As I have said, he takes also a below-the-white-sugar interest in the jokes, laughing by precise point of compass, just as he would lay the ship's course, all
yawing being out of the question with his scrupulous decorum at the helm. Once or twice I have got the better of him, and touched him off into a kind of compromised explosion, like that of damp fireworks, that splutter and simmer a little, and then go out with painful slowness and occasional relapses. But his fuse is always of the unwillingest, and you must blow your match, and touch him off again and again with the same joke. Or rather, you must magnetize him many times to get him en rapport with a jest. This once accomplished, you have him, and one bit of fun will last the whole voyage. He prefers those of one syllable, the a-b abs of humor. The gradual fattening of the steward, a benevolent mulatto with whiskers and ear-rings, who looks as if he had been meant for a woman, and had become a man by accident, as in some of those stories by the elder physiologists, is an abiding topic of humorous comment with Mr. X. "That 'ere stooard," he says, with a brown grin like what you might fancy on the face of a serious and aged seal, "'s agittin' as fat's a porpis. He was as thin's a shingle when he come aboord last v'yge. Them trousis'll bust yit. He don't darst take 'em off nights, for the whole ship's company couldn't git him into 'em agin." And then he turns aside to enjoy the intensity of his emotion by himself, and you hear at intervals low rumblings, an indigestion of laughter. He tells me of St. Elmo's fires, Marvell's corposants, though with him the original corpos santos has suffered a sea change, and turned to comepleasants, pledges of fine weather. I shall not soon find a pleasanter companion. It is so delightful to meet a man who knows just what you do not. Nay, I think the tired mind finds something in plump ignorance like what the body feels in cushiony moss. Talk of the sympathy of kindred pursuits! It is the sympathy of the upper and nether mill-stones, both forever grinding the same grist, and wearing each other smooth. One has not far to seek for book-nature, artist-nature, every variety of superinduced nature, in short, but genuine human-nature is hard to find. And how good it is! Wholesome as a potato, fit company for any dish. The free masonry of cultivated men is agreeable, but artificial, and I like better the natural grip with which manhood recognizes manhood.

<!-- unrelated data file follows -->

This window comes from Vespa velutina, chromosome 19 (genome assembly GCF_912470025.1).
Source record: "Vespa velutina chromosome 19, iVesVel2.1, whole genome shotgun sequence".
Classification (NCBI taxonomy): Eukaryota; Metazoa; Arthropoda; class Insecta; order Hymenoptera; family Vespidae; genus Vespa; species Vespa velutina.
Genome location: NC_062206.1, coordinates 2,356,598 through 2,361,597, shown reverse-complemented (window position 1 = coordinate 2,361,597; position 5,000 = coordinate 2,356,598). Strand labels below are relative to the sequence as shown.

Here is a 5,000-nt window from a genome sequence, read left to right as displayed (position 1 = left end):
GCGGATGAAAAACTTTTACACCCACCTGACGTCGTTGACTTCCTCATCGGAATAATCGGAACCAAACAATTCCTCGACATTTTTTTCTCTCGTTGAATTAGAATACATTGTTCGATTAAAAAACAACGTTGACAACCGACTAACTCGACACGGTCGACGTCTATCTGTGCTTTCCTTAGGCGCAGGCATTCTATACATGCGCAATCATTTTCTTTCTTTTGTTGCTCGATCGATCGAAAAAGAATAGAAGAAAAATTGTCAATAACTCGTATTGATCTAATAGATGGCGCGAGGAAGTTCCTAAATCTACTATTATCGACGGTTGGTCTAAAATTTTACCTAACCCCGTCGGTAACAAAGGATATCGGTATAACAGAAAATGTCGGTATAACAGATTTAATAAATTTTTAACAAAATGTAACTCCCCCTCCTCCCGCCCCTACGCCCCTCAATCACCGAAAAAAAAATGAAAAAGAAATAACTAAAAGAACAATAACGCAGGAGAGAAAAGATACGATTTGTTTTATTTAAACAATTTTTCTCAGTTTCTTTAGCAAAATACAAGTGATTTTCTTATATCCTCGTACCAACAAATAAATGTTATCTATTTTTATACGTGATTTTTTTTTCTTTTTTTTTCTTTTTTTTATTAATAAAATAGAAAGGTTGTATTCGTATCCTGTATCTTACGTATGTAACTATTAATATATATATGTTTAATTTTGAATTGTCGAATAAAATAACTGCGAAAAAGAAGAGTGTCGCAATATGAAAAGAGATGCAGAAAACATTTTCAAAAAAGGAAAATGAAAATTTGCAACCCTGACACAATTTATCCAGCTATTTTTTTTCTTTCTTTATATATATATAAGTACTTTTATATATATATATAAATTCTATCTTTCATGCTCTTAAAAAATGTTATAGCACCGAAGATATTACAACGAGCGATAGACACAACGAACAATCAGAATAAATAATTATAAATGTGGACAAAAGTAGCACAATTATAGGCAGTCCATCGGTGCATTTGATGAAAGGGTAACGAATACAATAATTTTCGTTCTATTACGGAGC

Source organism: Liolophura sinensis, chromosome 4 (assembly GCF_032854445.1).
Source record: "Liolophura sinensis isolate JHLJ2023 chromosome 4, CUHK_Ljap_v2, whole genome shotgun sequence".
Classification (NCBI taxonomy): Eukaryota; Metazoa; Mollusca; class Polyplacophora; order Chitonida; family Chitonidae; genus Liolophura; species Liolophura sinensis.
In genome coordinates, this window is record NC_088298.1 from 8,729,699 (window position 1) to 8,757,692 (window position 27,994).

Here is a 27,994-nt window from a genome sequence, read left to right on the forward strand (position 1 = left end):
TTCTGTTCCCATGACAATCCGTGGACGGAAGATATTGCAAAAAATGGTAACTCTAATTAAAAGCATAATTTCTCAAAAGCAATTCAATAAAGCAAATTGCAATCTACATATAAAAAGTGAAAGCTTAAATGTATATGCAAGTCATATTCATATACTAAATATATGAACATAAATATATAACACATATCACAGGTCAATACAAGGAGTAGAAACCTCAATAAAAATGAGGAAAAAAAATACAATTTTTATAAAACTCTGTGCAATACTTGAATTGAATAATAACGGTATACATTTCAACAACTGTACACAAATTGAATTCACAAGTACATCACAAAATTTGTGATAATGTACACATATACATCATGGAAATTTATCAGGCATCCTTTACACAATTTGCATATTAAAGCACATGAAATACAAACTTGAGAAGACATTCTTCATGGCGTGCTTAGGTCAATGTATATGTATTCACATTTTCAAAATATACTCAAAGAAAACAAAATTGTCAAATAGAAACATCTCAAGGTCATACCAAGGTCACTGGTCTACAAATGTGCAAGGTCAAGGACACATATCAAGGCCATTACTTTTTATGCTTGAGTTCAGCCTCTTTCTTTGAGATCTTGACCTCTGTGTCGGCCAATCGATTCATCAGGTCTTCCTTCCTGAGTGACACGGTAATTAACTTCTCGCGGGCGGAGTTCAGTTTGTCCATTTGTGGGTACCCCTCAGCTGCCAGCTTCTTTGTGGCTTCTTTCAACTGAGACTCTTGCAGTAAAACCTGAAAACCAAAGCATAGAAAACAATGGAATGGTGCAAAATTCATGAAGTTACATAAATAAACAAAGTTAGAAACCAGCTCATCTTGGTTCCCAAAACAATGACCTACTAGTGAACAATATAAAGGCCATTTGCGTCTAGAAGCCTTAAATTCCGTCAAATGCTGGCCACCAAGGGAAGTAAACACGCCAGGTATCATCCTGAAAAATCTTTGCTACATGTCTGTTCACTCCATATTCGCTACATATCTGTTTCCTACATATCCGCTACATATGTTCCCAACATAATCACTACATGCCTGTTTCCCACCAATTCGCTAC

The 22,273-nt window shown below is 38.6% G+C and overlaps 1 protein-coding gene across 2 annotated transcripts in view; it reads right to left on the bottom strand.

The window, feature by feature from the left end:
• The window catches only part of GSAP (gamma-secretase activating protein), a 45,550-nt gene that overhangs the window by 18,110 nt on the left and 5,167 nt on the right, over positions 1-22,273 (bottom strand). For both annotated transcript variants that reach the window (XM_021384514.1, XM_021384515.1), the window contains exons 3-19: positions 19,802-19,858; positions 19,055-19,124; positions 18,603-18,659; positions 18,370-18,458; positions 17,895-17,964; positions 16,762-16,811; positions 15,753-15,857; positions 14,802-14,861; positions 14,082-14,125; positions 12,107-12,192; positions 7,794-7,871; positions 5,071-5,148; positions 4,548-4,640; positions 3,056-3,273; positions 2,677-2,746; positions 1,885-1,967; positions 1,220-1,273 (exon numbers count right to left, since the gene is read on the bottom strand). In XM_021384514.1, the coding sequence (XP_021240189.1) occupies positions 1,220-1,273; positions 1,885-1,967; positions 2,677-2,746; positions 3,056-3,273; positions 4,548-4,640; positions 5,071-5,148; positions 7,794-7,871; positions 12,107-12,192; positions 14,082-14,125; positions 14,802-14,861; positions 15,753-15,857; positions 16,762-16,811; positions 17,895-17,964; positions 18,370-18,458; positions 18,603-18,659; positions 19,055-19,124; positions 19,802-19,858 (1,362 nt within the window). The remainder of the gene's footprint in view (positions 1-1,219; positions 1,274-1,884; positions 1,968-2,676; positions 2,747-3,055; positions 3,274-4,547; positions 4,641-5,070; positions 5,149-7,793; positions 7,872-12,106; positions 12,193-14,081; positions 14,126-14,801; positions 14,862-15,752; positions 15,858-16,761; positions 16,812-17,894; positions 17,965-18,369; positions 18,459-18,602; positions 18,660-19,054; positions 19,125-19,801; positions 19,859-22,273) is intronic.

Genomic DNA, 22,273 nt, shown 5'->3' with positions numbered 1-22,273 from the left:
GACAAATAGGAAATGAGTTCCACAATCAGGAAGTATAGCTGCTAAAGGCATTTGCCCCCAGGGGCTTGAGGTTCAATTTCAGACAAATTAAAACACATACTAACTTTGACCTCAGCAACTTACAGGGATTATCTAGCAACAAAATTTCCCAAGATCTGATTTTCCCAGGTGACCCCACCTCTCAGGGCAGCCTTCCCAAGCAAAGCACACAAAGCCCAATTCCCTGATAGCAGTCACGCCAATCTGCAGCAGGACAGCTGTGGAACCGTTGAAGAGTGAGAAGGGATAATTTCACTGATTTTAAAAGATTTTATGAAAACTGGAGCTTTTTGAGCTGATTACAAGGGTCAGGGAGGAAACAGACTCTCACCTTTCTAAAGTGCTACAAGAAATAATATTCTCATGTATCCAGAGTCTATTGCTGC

X. has one good story, and with that I leave him, wishing him with all my heart that little inland farm at last which is his calenture as he paces the windy deck. One evening, when the clouds looked wild and whirling, I asked X. if it was coming on to blow. "No, I guess not," said he; "bumby the moon'll be up, and scoff away that 'ere loose stuff." His intonation set the phrase "scoff away" in quotation-marks as plain as print. So I put a query in each eye, and he went on. "Ther' was a Dutch cappen onct, an' his mate come to him in the cabin, where he sot takin' his schnapps, an' says, 'Cappen, it's agittin' thick, an' looks kin' o' squally, hedn't we's good's shorten sail?' 'Gimmy my alminick,' says the cappen. So he looks at it a spell, an' says he, 'The moon's due in less'n half an hour, an' she'll scoff away ev'ythin' clare agin.' So the mate he goes, an' bumby down he comes agin, an' says, 'Cappen, this 'ere's the allfiredest, powerfullest moon 't ever you
did see. She's scoffed away the main-togallants'l, an' she's to work on the foretops'l now. Guess you'd better look in the alminick agin, and fin' out when this moon sets.' So the cappen thought 'twas 'bout time to go on deck. Dreadful slow them Dutch cappens be." And X. walked away, rumbling inwardly, like the rote of the sea heard afar.


~~~~~~~ THE END ~~~~~~~